Thoughts from Leyland’s busy arrival
Tigers manager Jim Leyland doesn’t usually arrive here in Lakeland until the a day or two before the first official workout. The fact that Leyland reported Thursday, 2-3 days earlier than usual, was a big surprise. The fact that he did it in good spirits said a lot.
“I can’t say I’ve ever looked forward to a spring as much as this one,” Leyland said.
He said that soon after he said this: “I have a lot of business to take care of — big business.”
Leyland has a good team, and he knows it. He also knows he has a team that has a lot of potential issues to work out if they’re going to be really good, and a lot of questions to answer. What to do with Brandon Inge was already on the list. His move to second base adds a whole new facet to that.
Inge has never played second base in the big leagues, or the minors. He was a shortstop in college. He has demonstrated enough times that he’s a natural athlete, but even for him, this is a new one. And he’ll be trying it at age 34.
All he learned on the left side of the infield, he’s going to have to think in reverse. He’ll have to learn to turn the double play again, only on the blind side. He’ll have to know to cover the bag on relays from left field. He’ll have to develop a working knowledge with Prince Fielder on who goes for ground balls in the hole on the right side.
Inge’s athleticism, even at his age, will get him through quite a bit of this. He’s going to have to learn some more to really make it stick.
Oh, and he has to hit.
Keep in mind, this idea came from Inge. His agents knew about it and discussed it with the Tigers as well. It isn’t out of financial reasons; he has $6 million coming this year ($5.5 million salary, plus $500,000 buyout) no matter what happens from here. This is him trying to find a role.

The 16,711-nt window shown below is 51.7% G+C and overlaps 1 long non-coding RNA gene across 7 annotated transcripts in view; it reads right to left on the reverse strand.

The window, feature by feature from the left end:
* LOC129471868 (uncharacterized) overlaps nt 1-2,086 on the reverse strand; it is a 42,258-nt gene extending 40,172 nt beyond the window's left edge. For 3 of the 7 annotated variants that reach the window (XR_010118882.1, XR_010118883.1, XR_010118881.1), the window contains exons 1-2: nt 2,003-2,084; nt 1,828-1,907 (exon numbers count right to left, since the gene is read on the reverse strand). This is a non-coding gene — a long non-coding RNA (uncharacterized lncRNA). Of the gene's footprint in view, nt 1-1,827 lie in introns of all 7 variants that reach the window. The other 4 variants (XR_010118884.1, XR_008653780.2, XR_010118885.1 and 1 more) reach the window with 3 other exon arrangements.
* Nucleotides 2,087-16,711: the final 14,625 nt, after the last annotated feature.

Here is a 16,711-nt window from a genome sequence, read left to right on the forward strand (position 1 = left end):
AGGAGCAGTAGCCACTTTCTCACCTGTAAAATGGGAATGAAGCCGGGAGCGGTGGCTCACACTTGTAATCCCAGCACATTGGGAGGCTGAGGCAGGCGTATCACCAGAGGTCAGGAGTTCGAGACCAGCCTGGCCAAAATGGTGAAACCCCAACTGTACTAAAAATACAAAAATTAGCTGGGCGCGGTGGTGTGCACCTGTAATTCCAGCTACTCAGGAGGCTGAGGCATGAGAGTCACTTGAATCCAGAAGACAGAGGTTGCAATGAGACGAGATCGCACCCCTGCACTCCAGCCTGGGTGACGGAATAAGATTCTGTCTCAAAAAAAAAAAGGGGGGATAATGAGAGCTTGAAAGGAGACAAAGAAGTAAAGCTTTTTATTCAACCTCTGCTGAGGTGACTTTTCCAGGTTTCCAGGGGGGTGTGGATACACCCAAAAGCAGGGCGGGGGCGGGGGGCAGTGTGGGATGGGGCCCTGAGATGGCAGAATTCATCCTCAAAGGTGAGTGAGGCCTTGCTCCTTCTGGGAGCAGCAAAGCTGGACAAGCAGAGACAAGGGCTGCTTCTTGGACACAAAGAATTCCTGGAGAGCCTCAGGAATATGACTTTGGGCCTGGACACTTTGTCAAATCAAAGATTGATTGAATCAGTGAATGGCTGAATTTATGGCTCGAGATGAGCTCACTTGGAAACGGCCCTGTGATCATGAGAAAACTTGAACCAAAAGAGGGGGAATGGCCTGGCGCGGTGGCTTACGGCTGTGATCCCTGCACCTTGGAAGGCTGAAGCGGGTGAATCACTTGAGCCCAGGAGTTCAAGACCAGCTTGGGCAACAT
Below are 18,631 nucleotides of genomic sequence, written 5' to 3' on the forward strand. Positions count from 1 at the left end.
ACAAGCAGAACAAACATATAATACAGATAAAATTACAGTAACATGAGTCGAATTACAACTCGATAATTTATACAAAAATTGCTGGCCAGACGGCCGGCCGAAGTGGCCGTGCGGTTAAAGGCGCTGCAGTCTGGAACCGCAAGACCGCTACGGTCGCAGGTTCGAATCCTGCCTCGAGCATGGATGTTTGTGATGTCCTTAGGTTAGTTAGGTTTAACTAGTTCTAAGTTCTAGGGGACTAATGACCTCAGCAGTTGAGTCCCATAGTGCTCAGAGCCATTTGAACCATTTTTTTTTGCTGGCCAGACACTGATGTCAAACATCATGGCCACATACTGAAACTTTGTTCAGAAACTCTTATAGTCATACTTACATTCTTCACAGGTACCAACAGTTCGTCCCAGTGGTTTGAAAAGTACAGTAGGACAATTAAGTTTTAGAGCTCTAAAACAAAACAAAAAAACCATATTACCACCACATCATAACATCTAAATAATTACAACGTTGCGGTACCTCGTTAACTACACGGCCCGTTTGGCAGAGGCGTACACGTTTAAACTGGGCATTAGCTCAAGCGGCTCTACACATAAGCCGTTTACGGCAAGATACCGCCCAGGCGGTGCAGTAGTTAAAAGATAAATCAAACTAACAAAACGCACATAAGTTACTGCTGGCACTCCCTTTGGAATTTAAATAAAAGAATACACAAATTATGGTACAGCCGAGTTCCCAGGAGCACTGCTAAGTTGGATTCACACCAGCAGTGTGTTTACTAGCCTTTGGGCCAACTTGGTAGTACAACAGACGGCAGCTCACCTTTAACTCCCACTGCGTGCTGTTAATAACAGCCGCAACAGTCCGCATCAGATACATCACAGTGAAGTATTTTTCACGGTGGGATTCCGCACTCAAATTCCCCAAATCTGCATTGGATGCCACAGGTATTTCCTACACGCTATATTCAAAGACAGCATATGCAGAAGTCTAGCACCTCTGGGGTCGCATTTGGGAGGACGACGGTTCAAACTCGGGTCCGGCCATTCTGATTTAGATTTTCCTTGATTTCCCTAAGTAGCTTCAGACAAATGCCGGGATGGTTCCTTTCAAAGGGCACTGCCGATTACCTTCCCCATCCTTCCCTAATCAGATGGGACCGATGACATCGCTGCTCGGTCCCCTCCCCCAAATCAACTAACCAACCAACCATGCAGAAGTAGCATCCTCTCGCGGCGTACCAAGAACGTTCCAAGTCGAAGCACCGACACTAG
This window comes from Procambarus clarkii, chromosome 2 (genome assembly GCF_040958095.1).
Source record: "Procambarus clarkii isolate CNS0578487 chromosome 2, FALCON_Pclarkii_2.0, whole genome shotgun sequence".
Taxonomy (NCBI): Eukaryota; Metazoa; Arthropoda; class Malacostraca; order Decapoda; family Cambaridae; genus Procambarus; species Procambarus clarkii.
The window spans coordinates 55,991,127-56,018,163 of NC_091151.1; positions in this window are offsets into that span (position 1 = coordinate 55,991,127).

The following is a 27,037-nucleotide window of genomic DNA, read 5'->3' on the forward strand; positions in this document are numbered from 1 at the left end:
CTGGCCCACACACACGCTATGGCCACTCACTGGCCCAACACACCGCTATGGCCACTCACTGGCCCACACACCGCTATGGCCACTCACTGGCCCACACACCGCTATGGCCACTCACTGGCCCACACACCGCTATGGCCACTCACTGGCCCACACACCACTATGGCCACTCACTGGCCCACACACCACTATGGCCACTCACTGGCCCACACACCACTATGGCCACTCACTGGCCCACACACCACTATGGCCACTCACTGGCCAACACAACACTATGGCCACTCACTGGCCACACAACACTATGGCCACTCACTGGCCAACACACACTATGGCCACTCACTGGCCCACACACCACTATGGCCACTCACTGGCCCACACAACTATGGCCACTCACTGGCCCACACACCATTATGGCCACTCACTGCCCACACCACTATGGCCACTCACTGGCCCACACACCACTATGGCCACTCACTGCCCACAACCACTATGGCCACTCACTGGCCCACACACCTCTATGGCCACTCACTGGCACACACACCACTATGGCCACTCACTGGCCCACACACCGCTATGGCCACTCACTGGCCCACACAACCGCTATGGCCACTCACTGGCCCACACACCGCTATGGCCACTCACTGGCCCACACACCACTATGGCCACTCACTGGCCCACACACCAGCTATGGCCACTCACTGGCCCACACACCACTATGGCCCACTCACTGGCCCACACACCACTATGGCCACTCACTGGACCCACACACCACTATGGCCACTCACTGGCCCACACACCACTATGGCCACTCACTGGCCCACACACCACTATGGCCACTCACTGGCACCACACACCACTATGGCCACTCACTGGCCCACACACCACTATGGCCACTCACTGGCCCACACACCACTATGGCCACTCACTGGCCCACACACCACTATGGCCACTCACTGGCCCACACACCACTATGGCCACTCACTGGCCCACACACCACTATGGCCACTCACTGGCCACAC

Huge challenge? You bet. Impossible? I’m learning my lesson not to say that around the Tigers this winter, and I wouldn’t have said it here anyway.
In any case, what do the Tigers have to lose? They’re paying him the same either way, and Leyland said he’ll get Ryan Raburn the games he needs at second. Ramon Santiago will lose the most, but as Leyland pointed out, he has no question whether Santiago can be ready at second.
Believe it or not, there were other tidbits coming out of Leyland’s interview Thursday:
- Leyland gave a target on Miguel Cabrera’s weight: “I want him at about 255.” Last reports suggested Cabrera will report at around that weight. Leyland suggested that’s about the weight he carried a few years ago. “I think that retains all his strength,” Leyland said, “plus gets him more quickness.”
- Leyland said he’ll monitor how Cabrera is doing at third base.
- Expect a lot more talk about increased intensity in early camp workouts, especially for the defense. Leyland wants to get closer to game speed than usual so that he can prepare Cabrera and Inge for what they might see.
- Both Leyland and pitching coach Jeff Jones reiterated Thursday that they don’t want their fifth starter candidates treating this camp like a competition. “Don’t think of spring training like you’re trying to make the team,” Leyland said. “Think of spring training like you’re preparing yourself to get in the best possible shape to get ready to pitch wherever you’re supposed to pitch.”
- Leyland’s reasoning on this: “Sometimes you don’t see the real guy if they know that they’re in that position. They go out first outing, they give up two or three runs and [they think], ‘Well, I’m done. I’ve got no chance to make it.'”
- Another reminder from Leyland that Clete Thomas has a chance to make the team: “He’s an interesting guy for me who certainly hasn’t been written off by me. What’s he going to look like coming back healthy? This guy was a good player. … I think Thomas is a good, exciting player. I’ve always liked what he can do.”